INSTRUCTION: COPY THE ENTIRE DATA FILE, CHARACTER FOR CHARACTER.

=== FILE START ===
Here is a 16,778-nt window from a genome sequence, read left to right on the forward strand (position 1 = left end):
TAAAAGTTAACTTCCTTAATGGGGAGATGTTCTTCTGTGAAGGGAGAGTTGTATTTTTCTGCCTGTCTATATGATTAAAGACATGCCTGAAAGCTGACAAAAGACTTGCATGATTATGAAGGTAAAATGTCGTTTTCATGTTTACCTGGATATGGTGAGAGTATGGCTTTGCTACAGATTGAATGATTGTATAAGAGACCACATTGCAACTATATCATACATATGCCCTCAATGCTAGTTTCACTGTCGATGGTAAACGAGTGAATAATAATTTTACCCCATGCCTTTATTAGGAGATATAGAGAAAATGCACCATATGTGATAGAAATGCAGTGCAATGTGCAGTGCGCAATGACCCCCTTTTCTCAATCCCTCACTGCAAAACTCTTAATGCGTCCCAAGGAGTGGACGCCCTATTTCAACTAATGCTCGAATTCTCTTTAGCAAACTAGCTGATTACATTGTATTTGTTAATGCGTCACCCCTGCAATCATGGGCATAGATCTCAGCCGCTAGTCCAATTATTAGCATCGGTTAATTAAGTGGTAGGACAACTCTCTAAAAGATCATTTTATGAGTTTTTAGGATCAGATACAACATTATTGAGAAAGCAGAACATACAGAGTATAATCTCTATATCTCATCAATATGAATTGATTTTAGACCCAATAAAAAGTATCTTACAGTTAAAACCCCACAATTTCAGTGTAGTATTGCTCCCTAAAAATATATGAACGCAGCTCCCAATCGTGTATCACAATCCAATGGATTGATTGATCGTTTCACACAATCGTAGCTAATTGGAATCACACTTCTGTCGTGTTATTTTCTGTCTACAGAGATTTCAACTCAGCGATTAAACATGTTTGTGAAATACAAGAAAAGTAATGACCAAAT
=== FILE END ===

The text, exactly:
Here is a 16,778-nt window from a genome sequence, read left to right on the forward strand (position 1 = left end):
TAAAAGTTAACTTCCTTAATGGGGAGATGTTCTTCTGTGAAGGGAGAGTTGTATTTTTCTGCCTGTCTATATGATTAAAGACATGCCTGAAAGCTGACAAAAGACTTGCATGATTATGAAGGTAAAATGTCGTTTTCATGTTTACCTGGATATGGTGAGAGTATGGCTTTGCTACAGATTGAATGATTGTATAAGAGACCACATTGCAACTATATCATACATATGCCCTCAATGCTAGTTTCACTGTCGATGGTAAACGAGTGAATAATAATTTTACCCCATGCCTTTATTAGGAGATATAGAGAAAATGCACCATATGTGATAGAAATGCAGTGCAATGTGCAGTGCGCAATGACCCCCTTTTCTCAATCCCTCACTGCAAAACTCTTAATGCGTCCCAAGGAGTGGACGCCCTATTTCAACTAATGCTCGAATTCTCTTTAGCAAACTAGCTGATTACATTGTATTTGTTAATGCGTCACCCCTGCAATCATGGGCATAGATCTCAGCCGCTAGTCCAATTATTAGCATCGGTTAATTAAGTGGTAGGACAACTCTCTAAAAGATCATTTTATGAGTTTTTAGGATCAGATACAACATTATTGAGAAAGCAGAACATACAGAGTATAATCTCTATATCTCATCAATATGAATTGATTTTAGACCCAATAAAAAGTATCTTACAGTTAAAACCCCACAATTTCAGTGTAGTATTGCTCCCTAAAAATATATGAACGCAGCTCCCAATCGTGTATCACAATCCAATGGATTGATTGATCGTTTCACACAATCGTAGCTAATTGGAATCACACTTCTGTCGTGTTATTTTCTGTCTACAGAGATTTCAACTCAGCGATTAAACATGTTTGTGAAATACAAGAAAAGTAATGACCAAAT